The teacher trade union delegation to the Global Conference on the Sustained Eradication of Child Labour reiterated the need for quality teacher and public education system to eradicate the scourge of child labour.
The Conference, which was held between 14 and 16 November in Buenos Aires, Argentina, strongly deplored the fact that 152 million children throughout the world are the victims of labour exploitation. Forty-four years after the adoption of Convention 138 on the minimum age for admission to employment, the same observations can be made: although laws and conventions exist, the commitment to implementing them remains insufficient.
Crucial investment by governments in quality public education
The representatives of Education International, the International Union of Workers in the Food, Agricultural, Hospitality-Catering, Tobacco and related industries, the International Federation of Transport Workers and the International Trade Union Confederation recalled during the Conference that the eradication of child labour requires massive investment by governments in quality public education.
“Projects aimed at combating child labour implemented by teachers’ unions show that quality schools that pay attention to children’s needs are the first step towards considerably reducing the exploitation of children,” said Hillary Yuba, the delegate of the Progressive Teachers Union Zimbabwe. “Child labour cannot be eliminated without properly trained teachers, without attractive schools. In our projects, the teachers raise awareness among local populations about the importance of education, with the support of the local authorities. This community-based approach makes everyone responsible for ensuring that all children are in school. We manage to convey the message that any child not in school is a child who is a victim of exploitation through labour.”
Education, the key to fighting child labour
Although all speakers at the Global Conference were in agreement that education is key in combating child labour, the unions must continually recall that it requires free and quality public education.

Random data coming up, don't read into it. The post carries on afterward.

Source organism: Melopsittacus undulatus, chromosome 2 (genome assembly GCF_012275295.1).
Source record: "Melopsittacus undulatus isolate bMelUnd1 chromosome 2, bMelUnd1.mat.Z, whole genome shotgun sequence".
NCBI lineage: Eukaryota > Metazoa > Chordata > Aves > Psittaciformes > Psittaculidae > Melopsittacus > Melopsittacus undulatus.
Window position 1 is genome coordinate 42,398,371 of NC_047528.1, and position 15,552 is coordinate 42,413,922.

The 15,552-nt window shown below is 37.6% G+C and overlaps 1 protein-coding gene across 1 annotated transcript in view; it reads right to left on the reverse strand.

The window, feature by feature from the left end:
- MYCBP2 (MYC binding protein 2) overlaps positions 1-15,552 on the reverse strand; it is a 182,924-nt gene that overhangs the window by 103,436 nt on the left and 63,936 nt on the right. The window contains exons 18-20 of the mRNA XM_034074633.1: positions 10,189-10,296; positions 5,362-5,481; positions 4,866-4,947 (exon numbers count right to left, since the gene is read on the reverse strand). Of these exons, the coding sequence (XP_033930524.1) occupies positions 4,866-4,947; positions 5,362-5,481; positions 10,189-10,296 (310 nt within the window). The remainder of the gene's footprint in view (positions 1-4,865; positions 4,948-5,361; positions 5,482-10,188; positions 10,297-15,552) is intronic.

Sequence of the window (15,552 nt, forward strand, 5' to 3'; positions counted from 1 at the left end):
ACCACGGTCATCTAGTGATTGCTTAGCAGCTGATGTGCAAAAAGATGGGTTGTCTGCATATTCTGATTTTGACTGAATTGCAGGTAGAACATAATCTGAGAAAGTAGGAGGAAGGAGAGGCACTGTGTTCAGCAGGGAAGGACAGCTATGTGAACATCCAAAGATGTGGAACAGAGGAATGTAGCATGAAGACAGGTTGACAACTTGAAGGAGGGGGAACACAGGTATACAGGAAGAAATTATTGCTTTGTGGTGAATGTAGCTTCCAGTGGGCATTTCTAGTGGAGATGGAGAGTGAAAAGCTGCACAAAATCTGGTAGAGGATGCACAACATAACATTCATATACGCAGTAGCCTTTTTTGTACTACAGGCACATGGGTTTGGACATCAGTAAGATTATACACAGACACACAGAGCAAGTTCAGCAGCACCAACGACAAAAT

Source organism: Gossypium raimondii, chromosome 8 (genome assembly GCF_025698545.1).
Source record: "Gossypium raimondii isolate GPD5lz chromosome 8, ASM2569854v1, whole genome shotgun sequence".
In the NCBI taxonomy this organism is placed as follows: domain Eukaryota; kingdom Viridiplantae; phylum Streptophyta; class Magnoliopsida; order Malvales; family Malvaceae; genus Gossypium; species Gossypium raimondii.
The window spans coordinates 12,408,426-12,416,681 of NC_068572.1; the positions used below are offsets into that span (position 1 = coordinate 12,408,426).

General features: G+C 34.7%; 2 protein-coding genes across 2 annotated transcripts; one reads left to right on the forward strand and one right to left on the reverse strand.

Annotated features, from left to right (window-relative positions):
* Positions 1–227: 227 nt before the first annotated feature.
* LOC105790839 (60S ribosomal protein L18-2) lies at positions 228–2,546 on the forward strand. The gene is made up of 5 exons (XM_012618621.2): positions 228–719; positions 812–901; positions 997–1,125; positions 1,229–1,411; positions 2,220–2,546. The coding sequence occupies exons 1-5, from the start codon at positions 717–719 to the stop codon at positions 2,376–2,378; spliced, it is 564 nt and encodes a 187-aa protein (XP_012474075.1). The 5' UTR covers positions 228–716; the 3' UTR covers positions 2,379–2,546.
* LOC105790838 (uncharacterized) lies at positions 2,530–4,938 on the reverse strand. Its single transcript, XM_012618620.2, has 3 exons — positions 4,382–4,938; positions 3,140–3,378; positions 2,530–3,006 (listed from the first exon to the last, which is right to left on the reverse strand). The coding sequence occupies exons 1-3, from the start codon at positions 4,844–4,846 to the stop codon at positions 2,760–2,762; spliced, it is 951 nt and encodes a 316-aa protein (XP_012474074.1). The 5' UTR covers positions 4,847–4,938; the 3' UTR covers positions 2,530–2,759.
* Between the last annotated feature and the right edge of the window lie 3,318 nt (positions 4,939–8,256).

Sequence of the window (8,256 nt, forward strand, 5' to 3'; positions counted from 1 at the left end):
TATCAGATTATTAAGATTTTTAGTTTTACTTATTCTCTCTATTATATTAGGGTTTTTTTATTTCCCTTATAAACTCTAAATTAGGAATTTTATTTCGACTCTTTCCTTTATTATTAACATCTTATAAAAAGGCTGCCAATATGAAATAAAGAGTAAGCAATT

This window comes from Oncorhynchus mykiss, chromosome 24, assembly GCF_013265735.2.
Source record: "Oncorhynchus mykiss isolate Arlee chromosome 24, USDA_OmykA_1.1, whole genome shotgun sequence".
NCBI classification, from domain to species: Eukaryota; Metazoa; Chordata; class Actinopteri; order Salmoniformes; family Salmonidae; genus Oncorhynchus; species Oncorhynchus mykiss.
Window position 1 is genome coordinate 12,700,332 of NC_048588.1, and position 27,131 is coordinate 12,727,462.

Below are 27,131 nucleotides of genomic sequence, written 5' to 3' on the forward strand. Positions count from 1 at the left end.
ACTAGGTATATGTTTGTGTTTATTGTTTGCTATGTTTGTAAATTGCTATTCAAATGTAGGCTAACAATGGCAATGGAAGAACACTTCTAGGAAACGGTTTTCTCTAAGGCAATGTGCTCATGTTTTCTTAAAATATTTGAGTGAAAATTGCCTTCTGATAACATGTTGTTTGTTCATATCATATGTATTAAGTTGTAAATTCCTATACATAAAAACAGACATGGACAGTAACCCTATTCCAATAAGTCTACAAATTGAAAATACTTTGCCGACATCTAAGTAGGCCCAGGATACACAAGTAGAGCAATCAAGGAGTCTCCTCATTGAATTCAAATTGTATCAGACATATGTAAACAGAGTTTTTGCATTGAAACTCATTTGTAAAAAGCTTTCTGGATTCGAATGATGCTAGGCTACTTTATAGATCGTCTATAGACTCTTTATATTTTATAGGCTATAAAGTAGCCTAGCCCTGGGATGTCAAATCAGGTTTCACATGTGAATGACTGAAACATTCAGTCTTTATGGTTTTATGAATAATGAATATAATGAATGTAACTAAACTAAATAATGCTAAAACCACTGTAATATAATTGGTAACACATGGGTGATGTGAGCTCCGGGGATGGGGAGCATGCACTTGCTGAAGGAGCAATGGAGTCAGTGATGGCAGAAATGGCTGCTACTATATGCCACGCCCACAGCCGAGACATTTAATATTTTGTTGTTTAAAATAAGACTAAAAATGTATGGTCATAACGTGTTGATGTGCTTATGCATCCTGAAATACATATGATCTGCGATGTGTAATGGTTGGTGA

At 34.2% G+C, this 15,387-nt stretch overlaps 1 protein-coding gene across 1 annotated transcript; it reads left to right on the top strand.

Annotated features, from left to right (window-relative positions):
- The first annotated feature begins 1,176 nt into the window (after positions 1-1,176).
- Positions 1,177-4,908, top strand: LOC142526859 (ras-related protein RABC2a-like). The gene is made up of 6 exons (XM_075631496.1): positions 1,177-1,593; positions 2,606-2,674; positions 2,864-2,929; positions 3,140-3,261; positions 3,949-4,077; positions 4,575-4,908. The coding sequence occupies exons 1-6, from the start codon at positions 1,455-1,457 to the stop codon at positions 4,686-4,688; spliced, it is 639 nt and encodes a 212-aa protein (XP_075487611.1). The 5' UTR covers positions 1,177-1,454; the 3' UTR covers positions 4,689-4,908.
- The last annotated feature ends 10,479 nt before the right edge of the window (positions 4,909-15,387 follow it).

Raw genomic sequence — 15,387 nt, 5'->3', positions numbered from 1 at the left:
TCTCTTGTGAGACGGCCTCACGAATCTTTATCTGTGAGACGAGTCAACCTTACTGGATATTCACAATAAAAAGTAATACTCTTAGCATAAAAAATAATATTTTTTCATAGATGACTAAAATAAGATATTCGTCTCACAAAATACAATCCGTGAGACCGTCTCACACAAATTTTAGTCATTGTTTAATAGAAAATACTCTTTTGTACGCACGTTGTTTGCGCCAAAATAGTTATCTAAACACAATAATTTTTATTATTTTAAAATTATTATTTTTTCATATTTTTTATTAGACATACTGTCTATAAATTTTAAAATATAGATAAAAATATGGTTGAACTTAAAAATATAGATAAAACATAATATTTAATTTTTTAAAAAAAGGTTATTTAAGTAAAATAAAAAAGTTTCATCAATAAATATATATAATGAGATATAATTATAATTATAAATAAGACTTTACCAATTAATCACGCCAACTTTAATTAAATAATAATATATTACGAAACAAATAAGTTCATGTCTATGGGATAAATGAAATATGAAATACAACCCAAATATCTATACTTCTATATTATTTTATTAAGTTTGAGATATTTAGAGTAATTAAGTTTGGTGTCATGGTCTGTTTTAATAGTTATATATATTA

“We must prevent the privatisation of education at all costs,” explained Noemi Tejeda, Secretary for issues relating to health and security of the Confederación de Trabajadores de la Educación de la República Argentina. “Businesses cannot tell us how to educate our children, and they cannot dictate what the children will learn. Education must not be aimed solely at ensuring young people’s employability, it must serve to emancipate and train young people who are aware of their rights, and in particular their rights to decent work. Increasing the flexibility of labour markets will not help to combat youth unemployment; doing so requires guaranteeing access for all to decent jobs. Reforming tax systems is necessary for ensuring a better distribution of wealth, for ensuring that a social security system can help the poor to access quality schools and complete their studies.”
Lack of education, the Trojan Horse of terrorist movements used to recruit young people
The Ministers of Labour of Niger and Afghanistan stressed how the lack of education was responsible for youths being recruited into terrorist movements. Afghan Minister of Labour Faizullah Zaki Ibrahimi noted that “in Afghanistan, 50 percent of the budget is devoted to military spending, and barely 18 percent is devoted to social services, including education and health. If we could invest more in education, make our schools more interesting and attractive for all, we could prevent young people from being recruited by insurgent groups”.
Gerardo Martinez, from the General Labour Confederation of Argentina and Vice-President of the Global Conference, reminded the group of workers that the preliminary negotiations of the Conference were difficult. “Some employers wanted us to accept that informal work and child labour are cultural issues first and foremost in certain countries, and that we should accept these transitional steps before eradicating those forms of labour. Over the course of many meetings, we were able to move towards a more balanced statement.”
Kailash Satyarthi, Nobel Peace Prize winner: the education of children: the key to social justice and a right granting access to other rights
Emphasising the fact that the education of children is the key to achieving social justice and is a right which grants access to all other rights, Nobel Peace Prize winner Kailash Satyarthi said: “It would take just $ 22 billion [USD] to provide primary education to all children on the planet. This is equivalent to four days of global military spending. Where do our priorities lie? We know how to eradicate child labour. Solutions do exist; they have been successfully implemented around the world. They involve combating discrimination against girls, the economic development of women, schools where girls feel safe, and a commitment to education from moral and religious leaders. Approaches such as those used in child-friendly villages and areas free of child labour are powerful tools for combating the exploitation of children.”
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